By Sean Linley, Costs Drafstman 
An interesting decision arose in the High Court case of Harlow District Council v Powerrapid Limited (Rev1) [2023] EWHC 586 (KB) (17 March 2023) and whether a Costs Judge was right to dispense with Guideline Hourly Rates when determining the hourly rates to award.  
The case related to a challenge made against a Compulsory Purchase Order, the Claimant was ultimately successful and awarded its costs.  
The Defendant appealed the assessment of costs in relation to hourly rates citing the non-application by the Costs Judge of the Guideline Hourly Rates. The Defendant's position was that the Costs Judge should have taken these into account when determining what hourly rates to allow.  
Mr Justice Choudhury stated that: 
"Parliament has entrusted costs judges with the specialist, and often difficult, task of assessing what costs and hourly rates are appropriate. In my view, it would be to usurp the role of the costs judge if the appellate court were to consider that it was in an equivalent position to the costs judge and/or had some greater right to interfere with a judgment merely because the judge below (like the appellate court) had not heard the substantive matter." 
He further stated that "The Master of the Rolls' emphasis on the Guide being "no more than a guide and a starting point for judges carrying out summary assessment" is important to bear in mind.".  
Mr Justice Choudhury provided that Guide was not as central to Detailed Assessment as it is on Summary Assessment. He referenced the fact that the Guide itself specifically stated only that "may also be a helpful starting point on detailed assessment". He continued that "whether or not they [Guideline Hourly Rates] are in fact considered to be such will be a matter for the costs judge having regard to all the circumstances of the case." 
The Defendant contended that the Costs Judge was wrong to depart from London 2 rates and should not have permitted hourly rates that ranged from 8% to 41% higher than those rates. 
Notably, in the original assessment the Costs Judge stated that: 
"I start by saying that I appreciate that the 2021 guideline hourly rates have been applied for a very short period, but they are just guideline rates, based upon the best evidence available. I would be unable to accept that insofar as one does treat them as a starting point (and I will come to that) that it would be inappropriate to uplift them in an appropriate case simply because they are new." 
The Costs Judge ultimately held that in their view the GHRs were not a starting point in the case given that "it is a very specific sort of work. It is quite difficult and specialised. It gives rise to very specific issues. It requires very specific skills for which parties can expect to pay, I think, quite substantial fees. In its nature, it is work that one might well see undertaken, as in fact we do see in this case, by firms based in the City of London."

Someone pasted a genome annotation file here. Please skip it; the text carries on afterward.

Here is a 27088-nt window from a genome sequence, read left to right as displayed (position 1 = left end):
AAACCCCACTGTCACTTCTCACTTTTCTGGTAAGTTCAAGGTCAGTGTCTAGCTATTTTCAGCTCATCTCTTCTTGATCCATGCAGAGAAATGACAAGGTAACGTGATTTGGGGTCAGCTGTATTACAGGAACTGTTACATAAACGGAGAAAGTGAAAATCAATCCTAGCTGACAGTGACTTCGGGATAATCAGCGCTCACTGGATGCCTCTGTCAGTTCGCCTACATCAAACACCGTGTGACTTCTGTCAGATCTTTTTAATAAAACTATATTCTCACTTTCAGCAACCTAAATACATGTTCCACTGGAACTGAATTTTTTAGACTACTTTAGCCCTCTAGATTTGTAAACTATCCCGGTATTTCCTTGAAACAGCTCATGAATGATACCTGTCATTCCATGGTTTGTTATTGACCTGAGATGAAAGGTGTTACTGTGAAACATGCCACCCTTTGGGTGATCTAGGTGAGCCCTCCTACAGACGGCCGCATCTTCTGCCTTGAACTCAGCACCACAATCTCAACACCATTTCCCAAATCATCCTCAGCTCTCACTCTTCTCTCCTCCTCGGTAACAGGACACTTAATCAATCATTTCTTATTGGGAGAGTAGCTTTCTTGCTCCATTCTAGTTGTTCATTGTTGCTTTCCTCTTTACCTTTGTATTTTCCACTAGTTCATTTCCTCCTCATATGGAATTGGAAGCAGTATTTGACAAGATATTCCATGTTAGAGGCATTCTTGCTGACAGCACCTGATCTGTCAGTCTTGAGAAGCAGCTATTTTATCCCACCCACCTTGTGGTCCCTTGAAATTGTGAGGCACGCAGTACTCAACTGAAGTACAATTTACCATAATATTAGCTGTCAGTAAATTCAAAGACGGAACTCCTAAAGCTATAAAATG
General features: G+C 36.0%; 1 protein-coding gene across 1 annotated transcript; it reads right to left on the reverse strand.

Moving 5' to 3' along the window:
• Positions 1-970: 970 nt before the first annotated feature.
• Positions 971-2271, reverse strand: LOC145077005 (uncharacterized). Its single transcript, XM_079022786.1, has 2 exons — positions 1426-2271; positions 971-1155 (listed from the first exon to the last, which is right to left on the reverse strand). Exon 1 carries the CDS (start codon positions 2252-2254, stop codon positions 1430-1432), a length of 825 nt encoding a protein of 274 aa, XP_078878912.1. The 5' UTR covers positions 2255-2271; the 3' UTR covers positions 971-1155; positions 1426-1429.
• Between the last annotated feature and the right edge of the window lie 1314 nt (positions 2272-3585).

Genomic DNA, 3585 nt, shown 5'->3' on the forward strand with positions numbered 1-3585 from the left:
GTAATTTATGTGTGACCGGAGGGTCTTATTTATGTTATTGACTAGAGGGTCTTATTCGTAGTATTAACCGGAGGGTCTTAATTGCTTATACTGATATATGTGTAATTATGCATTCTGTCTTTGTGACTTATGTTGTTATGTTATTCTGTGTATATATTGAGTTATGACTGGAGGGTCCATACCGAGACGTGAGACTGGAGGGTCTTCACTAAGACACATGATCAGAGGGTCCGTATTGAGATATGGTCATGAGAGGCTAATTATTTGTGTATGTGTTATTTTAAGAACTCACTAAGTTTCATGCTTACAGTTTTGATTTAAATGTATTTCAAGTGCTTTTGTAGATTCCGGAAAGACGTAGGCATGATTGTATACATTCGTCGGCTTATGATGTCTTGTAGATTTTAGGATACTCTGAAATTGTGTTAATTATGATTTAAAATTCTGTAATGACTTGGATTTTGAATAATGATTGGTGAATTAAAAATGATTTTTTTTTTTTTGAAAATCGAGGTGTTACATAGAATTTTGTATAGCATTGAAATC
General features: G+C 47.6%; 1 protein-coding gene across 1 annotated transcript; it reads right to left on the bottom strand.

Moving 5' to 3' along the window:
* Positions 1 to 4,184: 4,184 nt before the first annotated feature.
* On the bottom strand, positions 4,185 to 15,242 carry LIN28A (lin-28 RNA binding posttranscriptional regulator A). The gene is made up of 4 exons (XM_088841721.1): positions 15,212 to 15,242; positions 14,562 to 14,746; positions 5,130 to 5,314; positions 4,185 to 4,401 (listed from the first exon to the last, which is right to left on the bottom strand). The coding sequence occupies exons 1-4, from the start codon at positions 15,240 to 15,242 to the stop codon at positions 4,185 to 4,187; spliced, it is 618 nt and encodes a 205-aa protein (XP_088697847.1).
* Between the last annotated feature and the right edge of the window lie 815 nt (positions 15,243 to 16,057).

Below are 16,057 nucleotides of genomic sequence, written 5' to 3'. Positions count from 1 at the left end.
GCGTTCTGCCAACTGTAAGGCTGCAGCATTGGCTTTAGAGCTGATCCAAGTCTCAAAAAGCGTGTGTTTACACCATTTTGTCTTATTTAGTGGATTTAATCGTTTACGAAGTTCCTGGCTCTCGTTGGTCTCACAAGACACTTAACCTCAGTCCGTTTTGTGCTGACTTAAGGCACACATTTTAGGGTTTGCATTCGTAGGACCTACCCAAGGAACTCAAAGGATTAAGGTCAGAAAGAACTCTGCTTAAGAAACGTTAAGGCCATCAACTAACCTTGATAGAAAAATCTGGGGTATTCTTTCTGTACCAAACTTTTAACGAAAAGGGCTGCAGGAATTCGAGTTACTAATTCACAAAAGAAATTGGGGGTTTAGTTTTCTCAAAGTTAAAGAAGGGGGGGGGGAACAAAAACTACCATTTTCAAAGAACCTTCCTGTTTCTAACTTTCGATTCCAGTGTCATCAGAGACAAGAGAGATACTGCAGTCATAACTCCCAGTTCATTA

The High Court dismissed the Defendant's appeal finding that "it was open to the Judge to conclude, as he did, that the GHR were not particularly useful in this case." and that "in any application of the Guide and GHR there will be a degree of judgment involved." Notably "the Judge's conclusion as to the appropriate hourly rate was not based solely on his view of complexity (which is but one of the seven pillars) but also on the value of the dispute, the importance of it to the parties and the specific skills required to undertake the work. Those are all matters that ought to be and were taken into account by the Judge." 
The High Court summarised at paragraph 90 that "as Mr Carpenter KC submits in his skeleton argument, "[T]hat Costs Judges can bring such knowledge to bear is precisely why appellate courts afford their decisions on matters peculiarly within their expertise significant weight"." 
What does this mean for assessment? 
In short that Costs Judge at Detailed Assessment are entitled to dispense with Guideline Hourly Rates. It is down to parties to set out why a case, with reference to the relevant CPR pillars, should be allowed hourly rates which exceed Guideline Hourly Rates and why the Court should not even factor them in. This should dilute routine arguments from paying parties that Guideline Hourly Rates are the automatic starting point. 
Notably the Costs Judge saw nothing wrong with uplifting the Guideline Hourly Rates despite their recent review in 2021. 
Another interesting point arose concerning whether it was appropriate reassess rates for different stages of litigation. The High Court stated that the general position is that rates are assessed for a firm. Moreover, they stated a litigant should not need to change firms and use a different (cheaper) firm for a smaller and simpler aspect of a case. It was held it was unrealistic for the Defendant to expect the Costs Judge to unertake a separate 'seven pillars of wisdom analysis'.  
In the case rates reaching up to 41% higher than the appropriate Guideline Hourly Rates were allowed. This is not an insignificant sum and should given receiving parties confidence in appropriate cases that the Court will be pragmatic around the issue of rates where appropriate.  
Unsure what is an appropriate hourly rate for your cases? Do you just want a chat about the assessment of hourly rates? Should you have any queries arising from this article or upon costs generally then please do not hesitate to get in touch with our friendly team either via phone 01482 534567 or e-mail 
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